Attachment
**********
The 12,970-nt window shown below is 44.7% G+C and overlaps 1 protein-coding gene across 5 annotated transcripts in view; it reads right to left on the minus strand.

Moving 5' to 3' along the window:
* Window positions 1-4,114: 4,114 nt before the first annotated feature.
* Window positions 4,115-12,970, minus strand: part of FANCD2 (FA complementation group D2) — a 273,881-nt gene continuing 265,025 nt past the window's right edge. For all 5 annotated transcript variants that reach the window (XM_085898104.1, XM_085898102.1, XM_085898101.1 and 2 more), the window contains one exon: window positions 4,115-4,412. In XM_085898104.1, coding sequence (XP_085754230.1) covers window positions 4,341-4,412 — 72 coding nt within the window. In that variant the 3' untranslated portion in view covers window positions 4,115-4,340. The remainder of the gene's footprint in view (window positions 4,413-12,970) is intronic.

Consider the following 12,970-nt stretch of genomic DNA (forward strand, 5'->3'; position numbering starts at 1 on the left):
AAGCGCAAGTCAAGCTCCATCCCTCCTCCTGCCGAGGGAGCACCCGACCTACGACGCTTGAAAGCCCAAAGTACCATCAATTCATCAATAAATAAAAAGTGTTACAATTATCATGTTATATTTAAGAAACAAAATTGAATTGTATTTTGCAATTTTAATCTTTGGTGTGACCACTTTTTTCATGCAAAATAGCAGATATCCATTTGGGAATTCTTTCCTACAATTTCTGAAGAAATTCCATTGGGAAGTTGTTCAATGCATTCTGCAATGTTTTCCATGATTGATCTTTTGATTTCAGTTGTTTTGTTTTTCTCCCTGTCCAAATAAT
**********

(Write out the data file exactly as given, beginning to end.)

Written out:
The 12,970-nt window shown below is 44.7% G+C and overlaps 1 protein-coding gene across 5 annotated transcripts in view; it reads right to left on the minus strand.

Moving 5' to 3' along the window:
* Window positions 1-4,114: 4,114 nt before the first annotated feature.
* Window positions 4,115-12,970, minus strand: part of FANCD2 (FA complementation group D2) — a 273,881-nt gene continuing 265,025 nt past the window's right edge. For all 5 annotated transcript variants that reach the window (XM_085898104.1, XM_085898102.1, XM_085898101.1 and 2 more), the window contains one exon: window positions 4,115-4,412. In XM_085898104.1, coding sequence (XP_085754230.1) covers window positions 4,341-4,412 — 72 coding nt within the window. In that variant the 3' untranslated portion in view covers window positions 4,115-4,340. The remainder of the gene's footprint in view (window positions 4,413-12,970) is intronic.

Consider the following 12,970-nt stretch of genomic DNA (forward strand, 5'->3'; position numbering starts at 1 on the left):
AAGCGCAAGTCAAGCTCCATCCCTCCTCCTGCCGAGGGAGCACCCGACCTACGACGCTTGAAAGCCCAAAGTACCATCAATTCATCAATAAATAAAAAGTGTTACAATTATCATGTTATATTTAAGAAACAAAATTGAATTGTATTTTGCAATTTTAATCTTTGGTGTGACCACTTTTTTCATGCAAAATAGCAGATATCCATTTGGGAATTCTTTCCTACAATTTCTGAAGAAATTCCATTGGGAAGTTGTTCAATGCATTCTGCAATGTTTTCCATGATTGATCTTTTGATTTCAGTTGTTTTGTTTTTCTCCCTGTCCAAATAAT